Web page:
Audrey Claire

20th & Spruce Streets
(215) 731-1222 (no reservations accepted)

"Audrey Claire" appears in a tiny Times New Roman font almost imperceptibly on a low window pane on a building who's lot in life is the northwest corner of 20th and Spruce. Otherwise, one could not guess that Philadelphia's most eclectic restaurant's premises has a name at all. For, as of this writing, no sign exists; no brightly lettered facade is apparent; and only an outdoor chalk-laden hip-high menuboard proposes an identity. Notwithstanding its marqueelessness, this "BYOB - Sorry, No Credit Cards" shebang draws neighborhood cabals in droves.

I'm not sure there's an ambiance, as the eatery seems to have no walls, no beginning and no end, spilling out onto the streets carelessly. Huge open windows allow for defenestration of everything, including food, conversations and thoughts. Usually, on the half hour, a huge double-bodied Route 17 bus will make a wide arcing left turn at the corner from 20th, to drive west henceforth on Spruce. For a few seconds, the riders are patrons of Audrey Claire.

Wine glasses are at your wooden table as you are seated; not breast-shaped pompous goblets for swirling, sniffing and sipping vintage cabernets, and not those long-stemmed small-topped pipe-bowl shaped containers for pouted, tongue-tasting of chardonnays. The glasses here are tappy fare, four-ounce three-inch-high round wine glasses usually reserved for bars serving from gallon jugs of muscatel. The message from management is clearly for you to bring wine of less than fanciful and pretensions labels. Bring a beverage that can satisfactorily wash down the food that's served here by neighbors.

If you can't feast at Audrey Claire's for less than $20, you're missing the issue. The most expensive "Grilled Flat Bread" menu item is $10, equaling the highest price to pay for those mentioned under "Small Dishes." One choice from either category could fill the belly of a robed but beltless judge.

Flat breads are ample personal pizzas whose dough is flatter, crispier and more crackerlike than those observed in strictly Italian parlors. They are topped with, for example, (a) humus, smoked salmon and mesclun with herb vinaigrette ($6); (b) Anjou pear, gorgonzola and crushed walnuts ($7); or (c) shrimp and scallops with feta ($8). Each is marvelous, rib-sticking with flavor, light to hold, hot and warming, food to be fondled. The point of a slice of a quartered flat bread enters your mouth to rest upon your tongue. As your jaw presses down, a crunch crumples against the inner ears and the tastes of heated humus or cheeses are entered into evidence. Your teeth sever the desired portion even though your lips remain postprandially pursed for another bite. Toppings meld as they are chewed and jostled about, never knarled in deference to the hard crustiness of the bread itself. Gulping is delayed until all sharp edges have dissolved to smoothness, so that one may swallow with scienter. My guess is you'll be guilty of a groan.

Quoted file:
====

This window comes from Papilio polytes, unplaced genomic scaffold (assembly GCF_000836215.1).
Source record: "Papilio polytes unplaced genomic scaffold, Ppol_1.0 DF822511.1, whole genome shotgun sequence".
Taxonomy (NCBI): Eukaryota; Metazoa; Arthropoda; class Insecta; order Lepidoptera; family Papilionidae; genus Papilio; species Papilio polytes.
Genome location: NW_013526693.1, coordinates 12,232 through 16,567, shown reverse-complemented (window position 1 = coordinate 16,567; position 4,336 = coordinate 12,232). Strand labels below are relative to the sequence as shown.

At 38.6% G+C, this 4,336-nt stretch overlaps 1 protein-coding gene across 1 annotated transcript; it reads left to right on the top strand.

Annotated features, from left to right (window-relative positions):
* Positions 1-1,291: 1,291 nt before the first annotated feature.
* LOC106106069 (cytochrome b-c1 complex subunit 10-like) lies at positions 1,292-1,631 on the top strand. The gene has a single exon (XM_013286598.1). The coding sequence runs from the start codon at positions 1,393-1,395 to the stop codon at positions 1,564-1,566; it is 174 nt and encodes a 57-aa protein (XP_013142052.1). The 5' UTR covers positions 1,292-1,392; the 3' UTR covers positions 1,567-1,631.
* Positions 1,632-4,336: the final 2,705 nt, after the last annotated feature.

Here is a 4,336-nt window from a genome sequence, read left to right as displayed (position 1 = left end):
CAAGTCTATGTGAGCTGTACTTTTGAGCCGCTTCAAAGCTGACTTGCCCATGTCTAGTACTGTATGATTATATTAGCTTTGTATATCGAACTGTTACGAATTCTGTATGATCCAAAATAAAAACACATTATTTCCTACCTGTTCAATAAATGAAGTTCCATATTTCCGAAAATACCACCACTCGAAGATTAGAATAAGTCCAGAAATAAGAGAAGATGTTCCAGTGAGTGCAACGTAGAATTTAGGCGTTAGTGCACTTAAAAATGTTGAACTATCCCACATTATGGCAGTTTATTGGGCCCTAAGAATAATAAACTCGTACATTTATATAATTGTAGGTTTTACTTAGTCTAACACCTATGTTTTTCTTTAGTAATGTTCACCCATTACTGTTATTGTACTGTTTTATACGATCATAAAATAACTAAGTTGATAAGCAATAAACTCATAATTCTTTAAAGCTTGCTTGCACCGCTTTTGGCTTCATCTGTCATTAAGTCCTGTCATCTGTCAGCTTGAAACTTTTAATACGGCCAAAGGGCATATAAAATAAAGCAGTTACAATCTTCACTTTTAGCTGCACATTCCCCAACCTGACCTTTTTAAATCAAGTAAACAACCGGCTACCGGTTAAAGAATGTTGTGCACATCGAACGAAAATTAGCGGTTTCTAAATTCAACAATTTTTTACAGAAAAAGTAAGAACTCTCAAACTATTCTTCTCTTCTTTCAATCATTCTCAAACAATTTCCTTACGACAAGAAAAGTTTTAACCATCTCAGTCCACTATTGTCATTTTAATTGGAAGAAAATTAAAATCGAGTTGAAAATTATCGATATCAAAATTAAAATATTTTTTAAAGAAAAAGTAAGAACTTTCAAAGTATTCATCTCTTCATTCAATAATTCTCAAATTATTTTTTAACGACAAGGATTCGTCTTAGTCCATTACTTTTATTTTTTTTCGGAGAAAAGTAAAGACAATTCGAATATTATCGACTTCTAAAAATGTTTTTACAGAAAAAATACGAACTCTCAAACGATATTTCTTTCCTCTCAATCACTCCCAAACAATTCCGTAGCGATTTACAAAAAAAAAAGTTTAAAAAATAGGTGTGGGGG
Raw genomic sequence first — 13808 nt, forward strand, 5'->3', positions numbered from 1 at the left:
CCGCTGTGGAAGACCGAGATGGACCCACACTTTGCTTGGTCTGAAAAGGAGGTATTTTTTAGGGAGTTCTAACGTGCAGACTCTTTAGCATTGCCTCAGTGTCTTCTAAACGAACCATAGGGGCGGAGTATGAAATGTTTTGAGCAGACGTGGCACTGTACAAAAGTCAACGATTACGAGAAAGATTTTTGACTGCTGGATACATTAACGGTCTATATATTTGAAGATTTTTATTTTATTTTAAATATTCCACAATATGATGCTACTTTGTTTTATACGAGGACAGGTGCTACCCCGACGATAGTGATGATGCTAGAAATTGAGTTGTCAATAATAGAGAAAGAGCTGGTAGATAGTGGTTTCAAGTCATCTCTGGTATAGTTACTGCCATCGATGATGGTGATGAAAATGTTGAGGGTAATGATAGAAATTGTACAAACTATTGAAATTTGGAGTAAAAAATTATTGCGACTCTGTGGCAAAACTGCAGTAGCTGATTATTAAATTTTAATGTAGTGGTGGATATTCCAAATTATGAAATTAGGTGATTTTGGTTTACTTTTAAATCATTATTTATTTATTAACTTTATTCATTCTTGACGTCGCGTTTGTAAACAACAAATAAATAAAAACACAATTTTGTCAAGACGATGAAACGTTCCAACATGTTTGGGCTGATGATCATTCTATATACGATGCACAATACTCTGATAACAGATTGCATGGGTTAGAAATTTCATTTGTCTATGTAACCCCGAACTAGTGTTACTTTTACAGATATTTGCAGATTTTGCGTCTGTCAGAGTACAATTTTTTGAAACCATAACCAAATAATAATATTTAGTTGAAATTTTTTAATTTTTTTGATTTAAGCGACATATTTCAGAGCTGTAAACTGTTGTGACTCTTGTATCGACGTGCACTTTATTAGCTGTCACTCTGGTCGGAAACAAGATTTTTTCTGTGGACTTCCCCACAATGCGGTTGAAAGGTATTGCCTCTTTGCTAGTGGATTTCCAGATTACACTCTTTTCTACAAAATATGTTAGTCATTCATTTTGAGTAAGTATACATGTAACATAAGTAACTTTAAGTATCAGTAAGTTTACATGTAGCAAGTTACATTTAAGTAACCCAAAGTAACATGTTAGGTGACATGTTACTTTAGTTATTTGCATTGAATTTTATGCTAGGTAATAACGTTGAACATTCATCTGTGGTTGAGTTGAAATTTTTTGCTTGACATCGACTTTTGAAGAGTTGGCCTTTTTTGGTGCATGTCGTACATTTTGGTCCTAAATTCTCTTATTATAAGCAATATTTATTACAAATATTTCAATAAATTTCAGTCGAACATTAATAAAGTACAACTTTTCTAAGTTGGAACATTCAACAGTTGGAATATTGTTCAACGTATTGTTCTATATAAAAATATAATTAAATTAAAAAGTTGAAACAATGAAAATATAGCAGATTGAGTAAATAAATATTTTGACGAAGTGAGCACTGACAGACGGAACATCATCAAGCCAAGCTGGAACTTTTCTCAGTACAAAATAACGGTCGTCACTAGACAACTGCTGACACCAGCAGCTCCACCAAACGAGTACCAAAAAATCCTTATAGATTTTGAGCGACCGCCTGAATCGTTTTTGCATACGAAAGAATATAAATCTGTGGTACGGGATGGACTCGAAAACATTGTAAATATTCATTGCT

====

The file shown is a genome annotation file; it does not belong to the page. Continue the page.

Of the "Small Dishes," I pick the Grilled Spicy Squid ($7). For that price, I wouldn't clean and de-vein the cartilage from a squid, let alone seven of them, each the size of a finger on a winter glove. Nor would I know how to grill them whole so that the outside is burnished to tenderness while the inside remains moist and solid white. And never would I even think to submerge the swollen, turgid, grilled bodies into a broth that makes you whimper, and wrestle with an uncontrollable urge to curse filthy puerile words out loud.

Let me repeat, these are not prissy little curls of squid, dipped in flour, sauteed, breaded and served over iceberg lettuce. To the contrary, Audrey Claire's are engorged, full-bodied, whole tubes of sea-dwellers. Imagine the offspring, if they were squid, of Jules Verne and Sally Starr.

Rolls and herbed-cake ryes gratuitously abound for dunking into sauces. "Bigger Dishes" featuring Garlic Crusted Rack of Lamb ($18) or Roasted _ Chicken With Pomegranate Molasses, Fresh Thyme and Lemon ($14) are available and served with pride and joy, usually high atop beds of baby arugula, shaved cheeses or Mediterranean spreads.

Desserts are exceptional. Order both the Blueberry-Peach Pie and the Rice Pudding, to mix and match at will. Say "Extra forks please." Have a few forkfuls ready as SEPTA's 17 bus swooshes through. It's as if you were feeding ducks in a pond, and providing a public service, in an attempt to enliven SEPTA ridership.

The waitstaff is casually attired, very attentive, harried and hurried. The open kitchen bustles to their orders according to the rules of an old-fashioned diner. For you, they are all Spruce'd up.


Copyright 2004 Richard Max Bockol, Esq. Back